NEW YORK: The Employment Authorization Document (EAD) for certain H-4 visa holders is likely to be revoked by the Trump administration, or major changes made to the existing rules to restrict the ability of spouses of H-1B visa workers to legally work in the country, well before the September 27, 2017 dateline that the Department of Homeland Security asked United States District Court for the District of Columbia, earlier this month.
On April 3, the Trump administration asked for a period of 180 days’ time for the Department of Homeland Security (DHS) to deliberate on new rules to be made for the work permits known as EAD issued to eligible H-4 visa holders. Lawyers for the US government also informed the court that they will update the court every 60 days concerning the review process by the DHS, and if they have determined their course of action before the 180 days, they will then do so.
The Trump administration plans to hold a public comment period on the issue, and then have the same reviewed by the USCIS before reaching a decision. Since the same procedure was followed by the Obama administration two years ago, to grant the EAD, it seems that the Trump administration is playing a cruel joke on the H-4 visa holders by conducting the same procedure, with the likely intention of revoking the EAD.
If the Trump administration were not interested to make changes as demanded in the lawsuit by Save Jobs USA, then it would have said so on April 3, 2017. However, it’s clear now that the Trump administration want to bolster their case by getting plenty of comments from anti-immigration advocates and those against granting work permits to H-4 visa holders.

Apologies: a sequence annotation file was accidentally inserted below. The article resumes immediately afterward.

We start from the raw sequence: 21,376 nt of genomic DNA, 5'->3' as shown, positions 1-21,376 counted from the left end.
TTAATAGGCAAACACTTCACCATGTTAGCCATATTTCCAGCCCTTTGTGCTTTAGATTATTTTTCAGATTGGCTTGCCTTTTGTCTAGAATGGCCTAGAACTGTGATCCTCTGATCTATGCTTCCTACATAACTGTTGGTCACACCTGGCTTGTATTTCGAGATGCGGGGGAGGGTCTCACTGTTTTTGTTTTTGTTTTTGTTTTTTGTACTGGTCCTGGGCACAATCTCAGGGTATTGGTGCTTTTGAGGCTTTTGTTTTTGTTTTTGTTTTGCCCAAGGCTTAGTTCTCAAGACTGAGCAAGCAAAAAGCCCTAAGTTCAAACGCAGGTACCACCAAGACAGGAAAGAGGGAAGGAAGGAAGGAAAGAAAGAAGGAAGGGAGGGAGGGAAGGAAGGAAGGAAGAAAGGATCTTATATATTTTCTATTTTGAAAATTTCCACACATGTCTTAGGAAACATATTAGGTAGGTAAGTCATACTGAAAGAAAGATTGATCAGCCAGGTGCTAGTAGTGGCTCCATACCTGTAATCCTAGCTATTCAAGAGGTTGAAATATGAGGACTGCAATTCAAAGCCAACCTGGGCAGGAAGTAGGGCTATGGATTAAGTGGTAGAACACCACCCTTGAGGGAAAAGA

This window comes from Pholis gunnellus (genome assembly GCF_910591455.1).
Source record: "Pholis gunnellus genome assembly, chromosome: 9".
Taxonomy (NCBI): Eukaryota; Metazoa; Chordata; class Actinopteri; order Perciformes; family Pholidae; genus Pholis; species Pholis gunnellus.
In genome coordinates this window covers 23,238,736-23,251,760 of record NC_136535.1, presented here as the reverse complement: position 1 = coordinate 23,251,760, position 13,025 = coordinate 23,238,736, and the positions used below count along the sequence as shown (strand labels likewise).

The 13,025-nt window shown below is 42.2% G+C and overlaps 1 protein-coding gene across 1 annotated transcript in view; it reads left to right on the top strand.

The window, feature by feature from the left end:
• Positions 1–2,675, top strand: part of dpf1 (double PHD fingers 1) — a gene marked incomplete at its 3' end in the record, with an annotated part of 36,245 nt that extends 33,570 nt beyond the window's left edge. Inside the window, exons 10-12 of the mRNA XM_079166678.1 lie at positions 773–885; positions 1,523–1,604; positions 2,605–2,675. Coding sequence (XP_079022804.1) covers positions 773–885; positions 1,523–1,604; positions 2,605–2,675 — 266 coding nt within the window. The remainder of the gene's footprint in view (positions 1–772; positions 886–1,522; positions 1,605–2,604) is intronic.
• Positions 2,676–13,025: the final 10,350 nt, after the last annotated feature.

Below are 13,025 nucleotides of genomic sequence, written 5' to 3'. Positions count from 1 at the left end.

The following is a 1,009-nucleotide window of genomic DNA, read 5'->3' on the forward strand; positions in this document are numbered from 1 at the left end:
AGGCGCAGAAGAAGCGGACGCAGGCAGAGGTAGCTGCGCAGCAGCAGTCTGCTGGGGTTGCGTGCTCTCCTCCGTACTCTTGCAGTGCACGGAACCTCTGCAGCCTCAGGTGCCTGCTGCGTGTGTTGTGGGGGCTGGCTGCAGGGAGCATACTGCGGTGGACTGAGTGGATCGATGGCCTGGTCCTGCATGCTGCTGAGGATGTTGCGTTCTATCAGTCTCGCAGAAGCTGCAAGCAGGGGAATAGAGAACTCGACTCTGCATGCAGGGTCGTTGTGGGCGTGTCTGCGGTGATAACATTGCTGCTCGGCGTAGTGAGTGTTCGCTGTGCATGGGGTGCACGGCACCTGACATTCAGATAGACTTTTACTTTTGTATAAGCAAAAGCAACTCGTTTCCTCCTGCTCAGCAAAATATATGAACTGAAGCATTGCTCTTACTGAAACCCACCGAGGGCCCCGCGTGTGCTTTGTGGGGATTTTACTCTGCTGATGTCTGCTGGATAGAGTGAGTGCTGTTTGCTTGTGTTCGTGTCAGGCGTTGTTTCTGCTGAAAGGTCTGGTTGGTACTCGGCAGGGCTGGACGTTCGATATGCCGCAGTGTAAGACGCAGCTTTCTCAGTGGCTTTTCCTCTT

On the other hand, it’s time again for H-4 visa holders to make their case by sending in their comments on why they need to be given a chance to work.
For now, no date has been set for the comment period. Save Jobs USA had rejected the demand of DHS for more time till Sep. 27, 2017, for it to proceed with the case. The court has to decide if it wants to allow DHS that time-period or not.
It’s likely if the court gives the go-ahead, then the next move by the Trump administration would be to hold a public comment period. This could happen sooner than the 60 days’ it had asked for on April 3. Once that process begins, new rules could be finalized within two months’ time.
The cautious way Trump administration is proceeding on the H-4 visa issue indicates it’s highly wary of losing face in court, and thus taking their time to strengthen their case. In the past, they have lost in several courts on the travel ban.
It’s also likely that the Trump administration is waiting for reforms to the H-1B visa.
If new legislation passes that would increase the minimum salary to at least $100,000, they would be in a stronger position to argue that spouses of H-1B workers would not feel financially burdened, since the spouse would be making good money, with that six-figure salary above the national household income average.
For now, H-4 visa holders may either be disheartened or confident looking at past rulings by the judge overlooking the case, District Judge Tanya S. Chutkan.
Although Judge Chutkan sided with the Obama administration in her past ruling on the H-4 visa EAD rule, she made it clear that she had sympathy for H-4 visa workers, and that the Save Jobs USA lawsuit lacked merit.
In her 2015 ruling on the lawsuit by Save Jobs USA, Judge Chutkan wrote in her 12 page ruling that the negative effect, or damage to American technology workers from employment authorization document issued to spouses of foreign guest workers was “highly speculative.”